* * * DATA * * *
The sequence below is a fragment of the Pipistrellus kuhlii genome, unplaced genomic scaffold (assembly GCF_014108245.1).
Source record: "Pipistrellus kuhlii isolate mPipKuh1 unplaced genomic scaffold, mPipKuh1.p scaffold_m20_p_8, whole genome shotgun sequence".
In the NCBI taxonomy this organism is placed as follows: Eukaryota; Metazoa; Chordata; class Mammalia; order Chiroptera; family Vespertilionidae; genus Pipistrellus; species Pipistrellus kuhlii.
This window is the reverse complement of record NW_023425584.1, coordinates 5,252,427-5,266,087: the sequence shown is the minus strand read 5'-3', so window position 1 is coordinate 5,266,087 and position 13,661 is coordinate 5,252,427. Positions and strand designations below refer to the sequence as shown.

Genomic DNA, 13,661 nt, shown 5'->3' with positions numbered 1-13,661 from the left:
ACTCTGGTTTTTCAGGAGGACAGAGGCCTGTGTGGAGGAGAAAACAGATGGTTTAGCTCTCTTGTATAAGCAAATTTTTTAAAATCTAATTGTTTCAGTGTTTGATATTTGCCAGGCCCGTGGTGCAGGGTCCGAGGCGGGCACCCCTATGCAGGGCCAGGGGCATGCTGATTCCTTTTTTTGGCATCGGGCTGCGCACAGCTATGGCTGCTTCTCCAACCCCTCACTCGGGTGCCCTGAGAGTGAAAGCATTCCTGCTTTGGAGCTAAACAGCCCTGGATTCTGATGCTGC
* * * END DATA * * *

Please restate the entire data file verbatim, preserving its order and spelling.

The sequence below is a fragment of the Pipistrellus kuhlii genome, unplaced genomic scaffold (assembly GCF_014108245.1).
Source record: "Pipistrellus kuhlii isolate mPipKuh1 unplaced genomic scaffold, mPipKuh1.p scaffold_m20_p_8, whole genome shotgun sequence".
In the NCBI taxonomy this organism is placed as follows: Eukaryota; Metazoa; Chordata; class Mammalia; order Chiroptera; family Vespertilionidae; genus Pipistrellus; species Pipistrellus kuhlii.
This window is the reverse complement of record NW_023425584.1, coordinates 5,252,427-5,266,087: the sequence shown is the minus strand read 5'-3', so window position 1 is coordinate 5,266,087 and position 13,661 is coordinate 5,252,427. Positions and strand designations below refer to the sequence as shown.

Genomic DNA, 13,661 nt, shown 5'->3' with positions numbered 1-13,661 from the left:
ACTCTGGTTTTTCAGGAGGACAGAGGCCTGTGTGGAGGAGAAAACAGATGGTTTAGCTCTCTTGTATAAGCAAATTTTTTAAAATCTAATTGTTTCAGTGTTTGATATTTGCCAGGCCCGTGGTGCAGGGTCCGAGGCGGGCACCCCTATGCAGGGCCAGGGGCATGCTGATTCCTTTTTTTGGCATCGGGCTGCGCACAGCTATGGCTGCTTCTCCAACCCCTCACTCGGGTGCCCTGAGAGTGAAAGCATTCCTGCTTTGGAGCTAAACAGCCCTGGATTCTGATGCTGC